Jake Taylor Breaks Pool Record on BYU’s Senior Day; Men and Women Edge Grand Canyon

Note that this meet, held at the Richards Building Pool on BYU’s campus in Provo, UT, is at altitude.


Jake Taylor broke a pool record in the 100 backstroke and the women’s meet came down to the touch, literally, in an explosive meet between Grand Canyon University and Brigham Young University. This was BYU’s last home meet and their senior day, as well as GCU’s final dual meet of the season.


Vanessa Moffatt and Riley Buer were key contributors in BYU’s one point victory over Grand Canyon University yesterday at BYU, as they each one twice. Moffatt took the distance freestyles, topping the 1000 free (10:42.29) and the 500 free (5:11.32), leading a 1-2 charge in the 1000 and a 1-2-3-4 sweep in the 500. Buer squeaked out a win in the 100 breast (1:06.19), coming from behind to edge teammate Anna Dahl (1:06.34) and GCU’s Vangelina Draganova (1:06.84). She took control of the 200 breast, though, winning that race in 2:22.66, well ahead of Draganova (2:24.32).

Strangely enough, these were the only individual events that the Cougars won. They dropped the opening 200 medley relay in a very close contest; BYU led going into the freestyle leg, but Jovanna Koens swam a 23.60 to out touch Alora Foliaki (23.92) for the win. Koens was hot all meet, winning the 50 free (24.05) by over three tenths, and then coming back after the break to take the 100 free (52.77) over BYU’s Lauren Taylor (52.95). She was a key part of the grand finale 200 free relay, in which the most adrenaline pumping race of the meet went down. But we’ll get to that a little later.

Hannah Kastigar, a sophomore out of Aberdeen, South Dakota, provided a huge boost for the Antelopes of GCU with three individual wins. She first swam the fly leg of the winning 200 medley relay, which touched at 1:46.54 to BYU’s 1:46.75, and then finished first in the 200 free (1:53.73) shortly after. Kastigar proceeded to destroy the 200 fly field, winning in 2:02.96, the only swimmer under 2:08. In the 100 fly, she picked up her fourth win overall, touching in 56.26, over a second and a half ahead of 2nd place finished Haley Bertoldo of BYU (57.85).

Also big for the Antelopes was Iryna Glavnyk, of Ukraine. The sophomore notched three individual wins as well, taking the 100 back (56.27), the 200 back (2:03.45), and 200 IM (2:07.64). In addition, Glavnyk was the lead off leg for the Antelopes’ 200 medley relay, where she split a 26.85, the fastest in the field.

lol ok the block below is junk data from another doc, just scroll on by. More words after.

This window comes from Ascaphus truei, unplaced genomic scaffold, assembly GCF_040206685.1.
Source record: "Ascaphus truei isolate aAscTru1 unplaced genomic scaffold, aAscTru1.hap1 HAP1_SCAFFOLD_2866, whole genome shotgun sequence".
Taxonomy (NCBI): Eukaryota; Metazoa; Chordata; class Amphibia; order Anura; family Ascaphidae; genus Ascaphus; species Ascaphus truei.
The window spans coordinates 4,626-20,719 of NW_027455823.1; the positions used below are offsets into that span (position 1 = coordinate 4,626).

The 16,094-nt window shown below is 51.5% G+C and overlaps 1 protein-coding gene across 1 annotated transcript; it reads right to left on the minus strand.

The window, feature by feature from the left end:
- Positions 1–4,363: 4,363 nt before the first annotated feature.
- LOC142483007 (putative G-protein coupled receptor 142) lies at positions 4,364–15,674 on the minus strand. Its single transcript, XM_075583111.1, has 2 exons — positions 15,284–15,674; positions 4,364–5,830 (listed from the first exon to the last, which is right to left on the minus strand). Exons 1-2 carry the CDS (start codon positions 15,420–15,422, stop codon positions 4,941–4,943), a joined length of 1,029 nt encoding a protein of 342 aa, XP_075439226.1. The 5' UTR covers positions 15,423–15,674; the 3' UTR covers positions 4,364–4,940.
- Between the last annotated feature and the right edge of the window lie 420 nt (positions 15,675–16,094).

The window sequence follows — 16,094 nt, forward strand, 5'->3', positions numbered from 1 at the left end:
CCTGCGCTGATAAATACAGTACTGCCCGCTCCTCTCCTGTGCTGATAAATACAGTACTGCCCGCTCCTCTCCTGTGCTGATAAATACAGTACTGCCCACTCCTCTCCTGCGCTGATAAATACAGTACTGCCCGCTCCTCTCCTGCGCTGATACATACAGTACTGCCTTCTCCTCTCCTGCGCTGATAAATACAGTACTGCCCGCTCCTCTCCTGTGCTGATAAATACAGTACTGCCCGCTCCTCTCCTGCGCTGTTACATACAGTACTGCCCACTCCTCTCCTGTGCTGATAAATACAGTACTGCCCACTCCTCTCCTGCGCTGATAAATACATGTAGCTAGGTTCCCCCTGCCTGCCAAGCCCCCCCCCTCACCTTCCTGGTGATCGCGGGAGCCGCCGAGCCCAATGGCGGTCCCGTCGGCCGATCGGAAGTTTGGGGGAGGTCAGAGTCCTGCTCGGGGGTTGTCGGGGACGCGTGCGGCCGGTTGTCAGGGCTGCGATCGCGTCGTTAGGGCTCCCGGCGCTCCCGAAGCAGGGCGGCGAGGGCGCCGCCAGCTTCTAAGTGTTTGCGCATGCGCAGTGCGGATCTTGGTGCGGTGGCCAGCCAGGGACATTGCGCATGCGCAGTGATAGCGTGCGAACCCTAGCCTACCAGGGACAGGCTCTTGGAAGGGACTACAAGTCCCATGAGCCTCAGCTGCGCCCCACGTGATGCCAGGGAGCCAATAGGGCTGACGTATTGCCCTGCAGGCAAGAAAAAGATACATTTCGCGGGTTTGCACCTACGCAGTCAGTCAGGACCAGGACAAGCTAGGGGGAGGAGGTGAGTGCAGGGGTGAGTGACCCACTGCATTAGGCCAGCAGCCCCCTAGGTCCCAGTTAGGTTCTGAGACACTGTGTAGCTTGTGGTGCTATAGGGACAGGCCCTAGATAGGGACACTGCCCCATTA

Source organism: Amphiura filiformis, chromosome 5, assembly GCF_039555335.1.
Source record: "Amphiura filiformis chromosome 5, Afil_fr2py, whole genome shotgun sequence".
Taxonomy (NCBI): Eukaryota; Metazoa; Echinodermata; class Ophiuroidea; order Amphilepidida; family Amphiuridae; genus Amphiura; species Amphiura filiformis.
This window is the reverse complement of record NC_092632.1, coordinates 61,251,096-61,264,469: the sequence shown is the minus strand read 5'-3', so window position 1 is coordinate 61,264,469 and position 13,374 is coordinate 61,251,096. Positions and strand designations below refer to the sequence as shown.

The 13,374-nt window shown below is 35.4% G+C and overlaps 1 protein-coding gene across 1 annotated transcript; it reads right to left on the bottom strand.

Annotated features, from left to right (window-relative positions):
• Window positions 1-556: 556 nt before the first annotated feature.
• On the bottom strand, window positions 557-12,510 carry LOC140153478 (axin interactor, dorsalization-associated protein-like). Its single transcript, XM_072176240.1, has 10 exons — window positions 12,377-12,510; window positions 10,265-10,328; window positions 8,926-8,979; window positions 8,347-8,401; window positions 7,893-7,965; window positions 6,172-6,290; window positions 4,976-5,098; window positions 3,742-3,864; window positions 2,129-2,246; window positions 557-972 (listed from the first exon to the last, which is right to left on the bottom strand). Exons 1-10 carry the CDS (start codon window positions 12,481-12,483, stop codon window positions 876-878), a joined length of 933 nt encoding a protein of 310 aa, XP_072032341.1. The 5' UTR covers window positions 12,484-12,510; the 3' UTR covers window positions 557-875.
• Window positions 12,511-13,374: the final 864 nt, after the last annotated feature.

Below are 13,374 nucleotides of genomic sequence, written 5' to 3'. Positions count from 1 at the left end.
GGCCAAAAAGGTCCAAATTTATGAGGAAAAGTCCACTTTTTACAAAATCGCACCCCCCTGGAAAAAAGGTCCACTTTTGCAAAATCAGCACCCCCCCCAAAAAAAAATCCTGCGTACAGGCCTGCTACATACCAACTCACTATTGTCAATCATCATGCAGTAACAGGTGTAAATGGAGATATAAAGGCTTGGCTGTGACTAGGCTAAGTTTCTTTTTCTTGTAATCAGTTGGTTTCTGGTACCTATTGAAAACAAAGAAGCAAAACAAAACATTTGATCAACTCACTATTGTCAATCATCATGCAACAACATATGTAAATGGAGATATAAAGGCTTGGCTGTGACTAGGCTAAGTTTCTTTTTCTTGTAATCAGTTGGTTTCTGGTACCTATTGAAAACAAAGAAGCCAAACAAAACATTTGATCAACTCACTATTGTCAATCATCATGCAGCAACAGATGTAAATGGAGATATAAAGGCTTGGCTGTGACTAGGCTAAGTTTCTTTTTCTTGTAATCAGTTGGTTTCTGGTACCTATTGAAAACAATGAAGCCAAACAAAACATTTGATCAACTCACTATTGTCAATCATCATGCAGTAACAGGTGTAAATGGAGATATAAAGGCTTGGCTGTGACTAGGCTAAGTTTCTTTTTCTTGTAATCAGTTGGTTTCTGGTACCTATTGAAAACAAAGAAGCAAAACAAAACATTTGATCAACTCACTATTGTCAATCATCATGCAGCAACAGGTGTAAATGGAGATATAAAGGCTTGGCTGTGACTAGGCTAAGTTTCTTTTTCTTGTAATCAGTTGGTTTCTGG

Back to that grand finale now. BYU held a slim lead of three points over GCU going into the final relay, and nervous energy packed the pool deck. Grand Canyon needed a win in this relay, and they certainly had momentum after Antelope swimmers Glavnyk and Iegor Lytvenok won the women’s and men’s 200 IM directly before. The Antelopes also had their anchor hero, Koens, who was primed for another electrifying swim after her three previous big wins. After three legs, Koens found herself around a half second back, and dove in to try to reel in Foliaki again. As the volume rose from the stands and the two swimmers battled to the wall, all eyes swiveled to the board. A TIE! The two teams tied with a final time of 1:36.74, and it was enough to hold off the late Antelope charge. BYU 131.5, GCU 130.5.


The Cougar men got off to a hot start, winning the opening medley relay (1:30.43) over an Antelope relay which featured a 19.77 anchor leg from Illya Glazunov. GCU touched 2nd in 1:31.16. BYU charged with a 1-2-3 sweep in the 1000 free, led by James Sorenson (9:52.17). Picking up the win in the 200 free to break up the Cougar win streak was Antelope Stanislav Saiko (1:42.33).

Coming through big time for the Cougars was breakout star Jake Taylor, who didn’t swim at NCAA’s last year but had a huge meet at the Texas Invite, where he swam to a then-nation best 45.95 in the 100 backstroke. That time holds now as the third fastest in the nation. Taylor won the 100 back in a very solid 47.99 to break his home pool record, then returned to go head-to-head with Glazunov in the sprint freestyles.

Taylor edged Glazunov, who had just split a 19.7 on the medley relay, 20.61 to 20.62 in perhaps the most intense race on the men’s side. In the 100 free, Taylor and Glazunov hit the 50 mark one hundredth apart (figures) but Taylor pulled away to win it in 45.89 to Glazunov’s 46.44.

Rainer Ng won both butterfly events for the Cougars and Stephen Richards touched first in the breaststrokes, as BYU won all but four events. The most impressive victory for the Antelopes came in the 200 backstroke, where Lytvenok, who would go on to win the 200 IM, too, wrecked the field. He was out in 24.8 and held onto 26’s the rest of the way, dropping a 1:44.78 as the only swimmer under 1:50.

While BYU finished almost two seconds behind GCU in the 200 free relay, Glazunov and Taylor both had solid anchor splits. Glazunov dipped under 20 again, splitting 19.92, as Taylor was 20.02 to anchor his own relay. Despite this late run from GCU, BYU had all but locked up the meet, and they won it with a final score of 159-103.


This marks the final dual meet for the Antelopes. Grand Canyon will prepare in the coming weeks for the WAC Championships, and BYU will travel to take on the Utah Utes next on February 7th.

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About Karl Ortegon

Karl Ortegon

Karl Ortegon studied sociology at Wesleyan University in Middletown, CT, graduating in May of 2018. He began swimming on a club team in first grade and swam four years for Wesleyan.

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